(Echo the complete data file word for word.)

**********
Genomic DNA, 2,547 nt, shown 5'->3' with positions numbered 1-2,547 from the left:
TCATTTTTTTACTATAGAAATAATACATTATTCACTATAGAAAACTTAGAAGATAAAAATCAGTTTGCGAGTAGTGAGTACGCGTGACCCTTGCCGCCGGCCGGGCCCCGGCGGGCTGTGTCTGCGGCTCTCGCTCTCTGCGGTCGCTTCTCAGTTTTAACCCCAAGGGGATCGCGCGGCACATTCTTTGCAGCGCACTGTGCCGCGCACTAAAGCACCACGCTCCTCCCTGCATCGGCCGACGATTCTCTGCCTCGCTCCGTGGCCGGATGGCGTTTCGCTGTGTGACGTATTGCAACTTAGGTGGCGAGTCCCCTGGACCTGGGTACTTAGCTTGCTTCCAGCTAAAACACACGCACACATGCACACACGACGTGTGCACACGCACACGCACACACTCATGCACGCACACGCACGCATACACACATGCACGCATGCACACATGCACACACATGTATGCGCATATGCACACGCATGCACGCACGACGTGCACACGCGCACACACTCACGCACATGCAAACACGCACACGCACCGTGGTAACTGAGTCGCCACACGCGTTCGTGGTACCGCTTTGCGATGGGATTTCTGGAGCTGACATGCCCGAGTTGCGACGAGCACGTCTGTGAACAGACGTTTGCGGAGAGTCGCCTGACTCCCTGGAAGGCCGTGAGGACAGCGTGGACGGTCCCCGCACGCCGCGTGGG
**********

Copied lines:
Genomic DNA, 2,547 nt, shown 5'->3' with positions numbered 1-2,547 from the left:
TCATTTTTTTACTATAGAAATAATACATTATTCACTATAGAAAACTTAGAAGATAAAAATCAGTTTGCGAGTAGTGAGTACGCGTGACCCTTGCCGCCGGCCGGGCCCCGGCGGGCTGTGTCTGCGGCTCTCGCTCTCTGCGGTCGCTTCTCAGTTTTAACCCCAAGGGGATCGCGCGGCACATTCTTTGCAGCGCACTGTGCCGCGCACTAAAGCACCACGCTCCTCCCTGCATCGGCCGACGATTCTCTGCCTCGCTCCGTGGCCGGATGGCGTTTCGCTGTGTGACGTATTGCAACTTAGGTGGCGAGTCCCCTGGACCTGGGTACTTAGCTTGCTTCCAGCTAAAACACACGCACACATGCACACACGACGTGTGCACACGCACACGCACACACTCATGCACGCACACGCACGCATACACACATGCACGCATGCACACATGCACACACATGTATGCGCATATGCACACGCATGCACGCACGACGTGCACACGCGCACACACTCACGCACATGCAAACACGCACACGCACCGTGGTAACTGAGTCGCCACACGCGTTCGTGGTACCGCTTTGCGATGGGATTTCTGGAGCTGACATGCCCGAGTTGCGACGAGCACGTCTGTGAACAGACGTTTGCGGAGAGTCGCCTGACTCCCTGGAAGGCCGTGAGGACAGCGTGGACGGTCCCCGCACGCCGCGTGGG